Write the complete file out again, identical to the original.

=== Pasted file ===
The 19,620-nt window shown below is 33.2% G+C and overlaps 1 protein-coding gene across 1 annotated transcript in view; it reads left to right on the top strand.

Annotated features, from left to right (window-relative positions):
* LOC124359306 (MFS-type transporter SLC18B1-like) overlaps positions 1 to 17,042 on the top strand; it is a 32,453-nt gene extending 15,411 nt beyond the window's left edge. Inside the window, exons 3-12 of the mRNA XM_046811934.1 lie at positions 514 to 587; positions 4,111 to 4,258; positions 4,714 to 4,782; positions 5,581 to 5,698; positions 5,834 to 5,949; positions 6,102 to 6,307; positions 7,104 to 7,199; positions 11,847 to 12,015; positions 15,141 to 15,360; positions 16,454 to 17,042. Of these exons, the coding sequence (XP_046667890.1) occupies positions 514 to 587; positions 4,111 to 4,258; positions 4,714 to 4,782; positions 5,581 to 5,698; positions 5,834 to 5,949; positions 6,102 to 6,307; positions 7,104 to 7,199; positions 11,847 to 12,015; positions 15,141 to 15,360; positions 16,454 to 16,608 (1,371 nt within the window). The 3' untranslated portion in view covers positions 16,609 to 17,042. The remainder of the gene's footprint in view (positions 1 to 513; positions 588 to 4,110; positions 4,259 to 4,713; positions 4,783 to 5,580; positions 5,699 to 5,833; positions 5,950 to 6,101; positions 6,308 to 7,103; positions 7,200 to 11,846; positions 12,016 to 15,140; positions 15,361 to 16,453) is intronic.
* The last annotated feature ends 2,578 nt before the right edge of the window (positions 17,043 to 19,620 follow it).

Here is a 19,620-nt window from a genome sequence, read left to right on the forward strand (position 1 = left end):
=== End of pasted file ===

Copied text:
The 19,620-nt window shown below is 33.2% G+C and overlaps 1 protein-coding gene across 1 annotated transcript in view; it reads left to right on the top strand.

Annotated features, from left to right (window-relative positions):
* LOC124359306 (MFS-type transporter SLC18B1-like) overlaps positions 1 to 17,042 on the top strand; it is a 32,453-nt gene extending 15,411 nt beyond the window's left edge. Inside the window, exons 3-12 of the mRNA XM_046811934.1 lie at positions 514 to 587; positions 4,111 to 4,258; positions 4,714 to 4,782; positions 5,581 to 5,698; positions 5,834 to 5,949; positions 6,102 to 6,307; positions 7,104 to 7,199; positions 11,847 to 12,015; positions 15,141 to 15,360; positions 16,454 to 17,042. Of these exons, the coding sequence (XP_046667890.1) occupies positions 514 to 587; positions 4,111 to 4,258; positions 4,714 to 4,782; positions 5,581 to 5,698; positions 5,834 to 5,949; positions 6,102 to 6,307; positions 7,104 to 7,199; positions 11,847 to 12,015; positions 15,141 to 15,360; positions 16,454 to 16,608 (1,371 nt within the window). The 3' untranslated portion in view covers positions 16,609 to 17,042. The remainder of the gene's footprint in view (positions 1 to 513; positions 588 to 4,110; positions 4,259 to 4,713; positions 4,783 to 5,580; positions 5,699 to 5,833; positions 5,950 to 6,101; positions 6,308 to 7,103; positions 7,200 to 11,846; positions 12,016 to 15,140; positions 15,361 to 16,453) is intronic.
* The last annotated feature ends 2,578 nt before the right edge of the window (positions 17,043 to 19,620 follow it).

Here is a 19,620-nt window from a genome sequence, read left to right on the forward strand (position 1 = left end):